It’s set to be a busy year for live action Disney remakes, with Aladdin and The Lion King already lined up for release this year. Kicking things off though, is this reimagining of the 1941 classic Dumbo, with Tim Burton directing.
It’s 1919 and Holt Farrier (Colin Farrell) has returned from World War I, arriving by train to join the Medici Brothers Circus, where he worked before the war as a performer. But Holt has a number of issues to contend with on his return, the least of which being the loss of one of his arms while in service. He’s greeted at the station by his two young children, Milly and Joe, who lost their mother, Holt’s wife, to influenza while he was away. On top of that, he learns that while he was away, the cash strapped circus owner, Max Medici (Danny DeVito) decided to sell the horses that were part of Holt’s star act. Holt is put in charge of pregnant elephant Jumbo, with Max hoping that the arrival of a cute baby elephant will bring in the much needed crowds. It’s a lot for Holt to come to terms with and adjust to.
Soon after, the baby elephant is born. But with clumsy, oversized ears, he’s not quite the crowd pleaser they had all hoped for. Attempts to hide his ears only end in disaster, and ridicule from the circus crowds. Milly and Joe fall in love with the new arrival, and when they discover that he has the ability to use those big ears for flying, interest in him is quickly renewed.
The flying elephant not only draws in the crowds, but also the attentions of V.A. Vandevere (Michael Keaton), who offers Max a deal for him and his circus troupe to join his huge fancy theme park. It’s at this point that the movie should really begin to soar, having introduced the circus family and their new arrival. Unfortunately, the arrival of Vandevere signals a sharp downward spiral in terms of story telling. The circus cast are all but forgotten, with the story focusing instead on the tired, familiar tale of sleazy, greedy businessman who is only interested in money and success, at the expense of the poor, trusting people who believed him.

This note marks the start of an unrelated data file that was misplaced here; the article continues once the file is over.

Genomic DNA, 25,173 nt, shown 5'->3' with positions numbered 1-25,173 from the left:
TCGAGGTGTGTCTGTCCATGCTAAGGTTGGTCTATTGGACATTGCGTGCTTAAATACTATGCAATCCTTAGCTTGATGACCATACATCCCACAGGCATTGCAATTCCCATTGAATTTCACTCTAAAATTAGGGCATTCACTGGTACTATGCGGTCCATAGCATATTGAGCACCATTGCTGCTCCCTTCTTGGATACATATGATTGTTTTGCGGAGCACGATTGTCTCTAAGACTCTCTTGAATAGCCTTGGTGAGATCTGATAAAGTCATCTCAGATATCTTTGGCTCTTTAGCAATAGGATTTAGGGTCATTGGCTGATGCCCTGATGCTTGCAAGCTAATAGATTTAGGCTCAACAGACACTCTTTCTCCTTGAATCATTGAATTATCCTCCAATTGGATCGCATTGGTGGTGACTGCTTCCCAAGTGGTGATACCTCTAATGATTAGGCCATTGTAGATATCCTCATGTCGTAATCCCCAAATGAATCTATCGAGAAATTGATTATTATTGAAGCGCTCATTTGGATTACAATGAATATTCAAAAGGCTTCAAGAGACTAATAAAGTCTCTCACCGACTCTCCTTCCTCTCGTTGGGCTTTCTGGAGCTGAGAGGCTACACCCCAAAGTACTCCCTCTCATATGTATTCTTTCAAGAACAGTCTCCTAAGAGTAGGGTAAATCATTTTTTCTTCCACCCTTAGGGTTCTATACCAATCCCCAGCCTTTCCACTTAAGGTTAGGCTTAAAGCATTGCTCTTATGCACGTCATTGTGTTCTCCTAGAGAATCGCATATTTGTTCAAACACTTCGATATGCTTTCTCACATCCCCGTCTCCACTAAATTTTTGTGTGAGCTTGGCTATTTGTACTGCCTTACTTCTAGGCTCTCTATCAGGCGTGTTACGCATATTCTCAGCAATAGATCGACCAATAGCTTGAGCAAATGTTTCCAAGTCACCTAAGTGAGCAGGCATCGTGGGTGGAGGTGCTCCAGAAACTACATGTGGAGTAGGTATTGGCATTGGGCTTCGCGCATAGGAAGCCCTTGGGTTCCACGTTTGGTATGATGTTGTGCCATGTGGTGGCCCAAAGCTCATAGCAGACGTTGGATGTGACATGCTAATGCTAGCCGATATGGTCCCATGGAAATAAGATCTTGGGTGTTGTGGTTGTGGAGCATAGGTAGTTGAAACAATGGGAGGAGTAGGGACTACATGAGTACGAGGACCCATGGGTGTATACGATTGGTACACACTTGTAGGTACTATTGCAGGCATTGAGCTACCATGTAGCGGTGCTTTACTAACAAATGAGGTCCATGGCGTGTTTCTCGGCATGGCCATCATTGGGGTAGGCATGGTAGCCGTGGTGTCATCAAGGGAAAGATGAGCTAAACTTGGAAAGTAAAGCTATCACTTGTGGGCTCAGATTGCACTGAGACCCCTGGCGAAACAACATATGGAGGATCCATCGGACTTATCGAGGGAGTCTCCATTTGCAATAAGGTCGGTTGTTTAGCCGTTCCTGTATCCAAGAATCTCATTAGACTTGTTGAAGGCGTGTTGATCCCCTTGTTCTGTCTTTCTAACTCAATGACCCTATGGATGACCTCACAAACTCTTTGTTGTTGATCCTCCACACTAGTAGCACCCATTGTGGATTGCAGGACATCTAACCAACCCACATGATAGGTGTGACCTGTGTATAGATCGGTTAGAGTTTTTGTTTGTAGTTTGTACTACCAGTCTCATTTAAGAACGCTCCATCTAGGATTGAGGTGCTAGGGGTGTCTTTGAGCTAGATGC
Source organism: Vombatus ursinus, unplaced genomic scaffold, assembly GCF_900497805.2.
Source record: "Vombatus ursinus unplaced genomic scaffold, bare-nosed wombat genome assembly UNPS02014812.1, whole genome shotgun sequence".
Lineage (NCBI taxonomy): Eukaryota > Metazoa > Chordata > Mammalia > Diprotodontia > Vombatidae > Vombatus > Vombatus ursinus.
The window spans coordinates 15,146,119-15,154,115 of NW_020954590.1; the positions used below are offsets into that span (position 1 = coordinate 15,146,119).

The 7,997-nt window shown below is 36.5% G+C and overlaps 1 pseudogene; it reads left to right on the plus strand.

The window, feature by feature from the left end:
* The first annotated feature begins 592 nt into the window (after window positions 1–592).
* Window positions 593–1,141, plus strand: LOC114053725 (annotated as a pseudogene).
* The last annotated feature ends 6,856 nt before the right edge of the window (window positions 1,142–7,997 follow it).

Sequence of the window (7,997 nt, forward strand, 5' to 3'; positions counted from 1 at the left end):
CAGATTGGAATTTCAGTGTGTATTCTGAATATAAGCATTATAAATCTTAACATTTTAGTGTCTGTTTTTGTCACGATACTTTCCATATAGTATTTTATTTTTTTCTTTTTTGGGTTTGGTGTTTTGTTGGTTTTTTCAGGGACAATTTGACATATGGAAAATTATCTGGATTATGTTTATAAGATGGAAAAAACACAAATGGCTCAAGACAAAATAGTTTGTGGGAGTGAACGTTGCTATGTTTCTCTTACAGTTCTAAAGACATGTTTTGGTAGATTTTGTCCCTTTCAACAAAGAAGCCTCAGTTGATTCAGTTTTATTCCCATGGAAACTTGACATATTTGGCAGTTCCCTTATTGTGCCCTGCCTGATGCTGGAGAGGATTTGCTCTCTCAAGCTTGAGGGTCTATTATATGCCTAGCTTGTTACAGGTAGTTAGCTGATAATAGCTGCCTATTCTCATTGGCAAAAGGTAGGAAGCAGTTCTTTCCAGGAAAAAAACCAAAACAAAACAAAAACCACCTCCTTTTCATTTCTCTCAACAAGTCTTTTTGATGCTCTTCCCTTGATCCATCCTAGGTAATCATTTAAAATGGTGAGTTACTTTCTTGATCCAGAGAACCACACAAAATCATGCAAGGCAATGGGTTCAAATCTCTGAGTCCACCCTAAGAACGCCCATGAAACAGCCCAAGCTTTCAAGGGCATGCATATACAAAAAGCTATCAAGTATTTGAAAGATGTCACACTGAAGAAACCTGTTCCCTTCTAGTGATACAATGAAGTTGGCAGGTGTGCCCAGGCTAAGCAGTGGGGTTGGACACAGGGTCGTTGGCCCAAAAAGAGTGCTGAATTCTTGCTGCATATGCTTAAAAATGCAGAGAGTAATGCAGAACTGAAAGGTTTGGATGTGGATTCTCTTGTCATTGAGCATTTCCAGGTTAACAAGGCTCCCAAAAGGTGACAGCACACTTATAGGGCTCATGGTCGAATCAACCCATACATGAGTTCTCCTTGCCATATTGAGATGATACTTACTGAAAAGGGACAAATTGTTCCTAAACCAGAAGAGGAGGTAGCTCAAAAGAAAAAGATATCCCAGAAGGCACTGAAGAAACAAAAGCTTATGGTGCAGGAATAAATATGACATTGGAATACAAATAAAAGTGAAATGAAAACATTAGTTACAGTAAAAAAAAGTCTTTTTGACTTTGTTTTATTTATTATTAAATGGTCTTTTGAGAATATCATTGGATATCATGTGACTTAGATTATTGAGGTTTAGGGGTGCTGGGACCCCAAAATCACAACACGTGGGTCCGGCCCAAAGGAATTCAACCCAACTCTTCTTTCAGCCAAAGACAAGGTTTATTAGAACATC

The computerised Dumbo is simply oozing cuteness and technical wizardry. The eyes and the facial expressions are wonderful and he manages to steal every scene he is in. Every time he takes flight, it is a joy to watch. Unfortunately though, this version of Dumbo is trying to add a lot more to the original story and ends up becoming bit of a drag at times. The human characters are poorly written and mostly forgettable, and the movie really only soars when Dumbo himself does. While trying to steer clear of being a straight up remake, opting instead for the addition of plot and characters, it ultimately loses a lot of the charm. As with the recent remake of Beauty and the Beast, it’s another case of style over substance.
My watch-list of movies and TV shows continues to grow, while my available spare time continues to shrink. Occasionally I’ll manage to tick one off the list, and then I’ll try and ramble on a little bit about it on here.